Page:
I have a strong preference for life to make sense, especially the part that involves human interactions. Do you find that, too? So much rides on our ability to see eye to eye and solve problems. I want everyone’s attitudes and actions, including my own, to line up like a tidy picket fence, upright, orderly, and organized for the common good. But is that really what will help us to live more peacefully together, or is all that wanting to control behaviors part of the problem?
Each of the 7.8 billion human beings who share this planet has deeply rooted conditioning, uncountable cultural and familial variables, all of us in flux moment to moment. We are all unpredictable and imperfect, so attachment to unrealistic expectations of ourselves or others inevitably renders suffering as we fall into the traps of judgement, frustration, disappointment, anger, and anxiety.
Perhaps there is a different way to respond to the reality of our own sometimes conflicting values and impulses and the often confounding encounters with other human beings whose actions and opinions don’t make sense to us.
Mindfulness reminds us to begin close in, noticing first how we’re relating to those moments of dissonance in ourselves and with others. As we invite curiosity and openness into the room of our hearts and minds, we may recognize the habit of resisting conditions as they are. We might also see an added layer of wishing we weren’t struggling.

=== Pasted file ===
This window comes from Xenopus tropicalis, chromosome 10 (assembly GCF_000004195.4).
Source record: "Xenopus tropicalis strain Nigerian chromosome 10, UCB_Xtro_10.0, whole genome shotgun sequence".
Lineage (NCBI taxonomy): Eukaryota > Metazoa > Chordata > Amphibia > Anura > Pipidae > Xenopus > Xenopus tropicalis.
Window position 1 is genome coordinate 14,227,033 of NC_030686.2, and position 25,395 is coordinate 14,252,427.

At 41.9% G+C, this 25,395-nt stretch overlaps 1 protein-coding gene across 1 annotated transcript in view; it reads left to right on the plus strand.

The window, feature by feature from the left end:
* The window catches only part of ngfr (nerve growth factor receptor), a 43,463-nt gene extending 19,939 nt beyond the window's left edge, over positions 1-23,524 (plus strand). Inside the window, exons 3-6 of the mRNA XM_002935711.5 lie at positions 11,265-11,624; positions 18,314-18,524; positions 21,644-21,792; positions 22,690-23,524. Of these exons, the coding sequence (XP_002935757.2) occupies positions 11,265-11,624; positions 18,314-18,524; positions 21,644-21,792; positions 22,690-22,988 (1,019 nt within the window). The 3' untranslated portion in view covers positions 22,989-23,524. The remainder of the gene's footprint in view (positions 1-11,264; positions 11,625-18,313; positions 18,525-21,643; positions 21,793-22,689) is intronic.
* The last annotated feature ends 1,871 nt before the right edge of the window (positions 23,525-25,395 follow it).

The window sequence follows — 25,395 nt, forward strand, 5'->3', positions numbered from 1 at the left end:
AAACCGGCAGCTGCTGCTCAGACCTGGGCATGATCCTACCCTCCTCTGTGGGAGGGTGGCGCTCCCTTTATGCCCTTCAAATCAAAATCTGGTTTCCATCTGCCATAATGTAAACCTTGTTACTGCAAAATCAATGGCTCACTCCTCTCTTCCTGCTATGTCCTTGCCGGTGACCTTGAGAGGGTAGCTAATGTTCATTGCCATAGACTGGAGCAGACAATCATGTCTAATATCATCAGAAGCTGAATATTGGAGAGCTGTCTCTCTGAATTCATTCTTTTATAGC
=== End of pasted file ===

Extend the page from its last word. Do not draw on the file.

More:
Especially helpful in these moments of reckoning, is the simple yet powerful quality of kindness, the “state of being gentle and considerate,” (Merriam-Webster). Kindness helps us to reach in toward ourselves and out to others with more tenderness and consideration. And amazingly, kindness helps the resistance to loosen, allowing us some space to be curious, explore, gain insight, and move toward acceptance, connection and understanding.
The task of bringing the practice of kindness into moments of conflict can seem daunting, especially when encountering all the -isms that polarize this fragile human family and threaten to divide us irreparably. Maria Popova, (Brainpickings), shares this wisdom, “The measure of true kindness — which is different from nicety, different from politeness — is often revealed in those challenging instances when we must rise above the impulse toward its opposite, ignited by fear and anger and despair.”
In the midst of difficult interactions, as we observe reactivity in ourselves or others, a deeply rooted practice of mindfulness and kindness can support us in exercising self-restraint and harmlessness when encountering opposing views, whether we’re in a conversation with a loved one or neighbor, attending a professional meeting, a rally, or listening to the news. It can also temper the urge to blame or discharge anger or react toward someone else’s anger in an unskillful or inflammatory outburst. In stepping back from reactivity long enough to gather our attention into the anchors of the body and breath, the space referred to in the Viktor Frankl quote, and the choice to re-orient toward a wholesome response, toward kindness, emerges. From that large room of awareness, we can also consider “…what wars are going on down there where the spirit meets the bone,” (Compassion, Miller Williams.) We have the option to see what’s behind the reactivity of others.